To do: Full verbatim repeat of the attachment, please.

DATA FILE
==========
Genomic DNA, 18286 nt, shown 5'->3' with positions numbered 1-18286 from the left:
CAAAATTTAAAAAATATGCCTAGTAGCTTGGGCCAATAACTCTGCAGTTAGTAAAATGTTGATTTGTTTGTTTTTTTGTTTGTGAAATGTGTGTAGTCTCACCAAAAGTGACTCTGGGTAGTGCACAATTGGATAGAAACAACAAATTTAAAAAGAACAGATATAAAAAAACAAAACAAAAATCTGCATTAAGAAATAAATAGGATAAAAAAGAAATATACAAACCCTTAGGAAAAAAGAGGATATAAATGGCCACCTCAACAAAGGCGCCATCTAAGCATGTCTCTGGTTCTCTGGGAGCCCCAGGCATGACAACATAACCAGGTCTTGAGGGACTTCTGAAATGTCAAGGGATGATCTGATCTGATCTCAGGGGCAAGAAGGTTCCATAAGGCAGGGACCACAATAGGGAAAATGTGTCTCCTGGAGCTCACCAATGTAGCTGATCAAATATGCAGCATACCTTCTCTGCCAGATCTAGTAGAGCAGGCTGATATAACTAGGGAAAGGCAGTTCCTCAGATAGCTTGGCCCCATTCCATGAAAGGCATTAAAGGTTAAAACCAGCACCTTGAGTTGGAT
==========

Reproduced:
Genomic DNA, 18286 nt, shown 5'->3' with positions numbered 1-18286 from the left:
CAAAATTTAAAAAATATGCCTAGTAGCTTGGGCCAATAACTCTGCAGTTAGTAAAATGTTGATTTGTTTGTTTTTTTGTTTGTGAAATGTGTGTAGTCTCACCAAAAGTGACTCTGGGTAGTGCACAATTGGATAGAAACAACAAATTTAAAAAGAACAGATATAAAAAAACAAAACAAAAATCTGCATTAAGAAATAAATAGGATAAAAAAGAAATATACAAACCCTTAGGAAAAAAGAGGATATAAATGGCCACCTCAACAAAGGCGCCATCTAAGCATGTCTCTGGTTCTCTGGGAGCCCCAGGCATGACAACATAACCAGGTCTTGAGGGACTTCTGAAATGTCAAGGGATGATCTGATCTGATCTCAGGGGCAAGAAGGTTCCATAAGGCAGGGACCACAATAGGGAAAATGTGTCTCCTGGAGCTCACCAATGTAGCTGATCAAATATGCAGCATACCTTCTCTGCCAGATCTAGTAGAGCAGGCTGATATAACTAGGGAAAGGCAGTTCCTCAGATAGCTTGGCCCCATTCCATGAAAGGCATTAAAGGTTAAAACCAGCACCTTGAGTTGGAT